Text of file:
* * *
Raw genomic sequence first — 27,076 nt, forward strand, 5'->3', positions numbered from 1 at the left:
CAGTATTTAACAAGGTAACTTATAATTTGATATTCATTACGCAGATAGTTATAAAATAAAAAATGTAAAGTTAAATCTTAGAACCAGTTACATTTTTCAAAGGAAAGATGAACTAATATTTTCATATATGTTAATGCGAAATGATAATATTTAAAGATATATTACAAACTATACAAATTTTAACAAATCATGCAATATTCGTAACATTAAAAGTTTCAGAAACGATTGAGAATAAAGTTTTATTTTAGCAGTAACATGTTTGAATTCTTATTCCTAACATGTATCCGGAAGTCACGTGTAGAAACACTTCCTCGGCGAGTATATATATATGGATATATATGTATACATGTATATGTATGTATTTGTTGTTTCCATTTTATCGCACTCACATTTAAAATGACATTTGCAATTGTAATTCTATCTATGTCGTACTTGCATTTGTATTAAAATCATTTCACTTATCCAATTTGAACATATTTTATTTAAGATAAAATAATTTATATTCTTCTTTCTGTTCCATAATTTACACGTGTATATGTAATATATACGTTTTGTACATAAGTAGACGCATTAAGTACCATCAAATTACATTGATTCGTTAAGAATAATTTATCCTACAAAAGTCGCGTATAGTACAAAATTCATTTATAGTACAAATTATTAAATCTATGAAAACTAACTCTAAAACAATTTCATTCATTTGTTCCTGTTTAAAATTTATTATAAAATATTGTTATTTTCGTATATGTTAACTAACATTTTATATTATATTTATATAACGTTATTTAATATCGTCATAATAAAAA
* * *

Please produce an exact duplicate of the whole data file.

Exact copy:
Raw genomic sequence first — 27,076 nt, forward strand, 5'->3', positions numbered from 1 at the left:
CAGTATTTAACAAGGTAACTTATAATTTGATATTCATTACGCAGATAGTTATAAAATAAAAAATGTAAAGTTAAATCTTAGAACCAGTTACATTTTTCAAAGGAAAGATGAACTAATATTTTCATATATGTTAATGCGAAATGATAATATTTAAAGATATATTACAAACTATACAAATTTTAACAAATCATGCAATATTCGTAACATTAAAAGTTTCAGAAACGATTGAGAATAAAGTTTTATTTTAGCAGTAACATGTTTGAATTCTTATTCCTAACATGTATCCGGAAGTCACGTGTAGAAACACTTCCTCGGCGAGTATATATATATGGATATATATGTATACATGTATATGTATGTATTTGTTGTTTCCATTTTATCGCACTCACATTTAAAATGACATTTGCAATTGTAATTCTATCTATGTCGTACTTGCATTTGTATTAAAATCATTTCACTTATCCAATTTGAACATATTTTATTTAAGATAAAATAATTTATATTCTTCTTTCTGTTCCATAATTTACACGTGTATATGTAATATATACGTTTTGTACATAAGTAGACGCATTAAGTACCATCAAATTACATTGATTCGTTAAGAATAATTTATCCTACAAAAGTCGCGTATAGTACAAAATTCATTTATAGTACAAATTATTAAATCTATGAAAACTAACTCTAAAACAATTTCATTCATTTGTTCCTGTTTAAAATTTATTATAAAATATTGTTATTTTCGTATATGTTAACTAACATTTTATATTATATTTATATAACGTTATTTAATATCGTCATAATAAAAA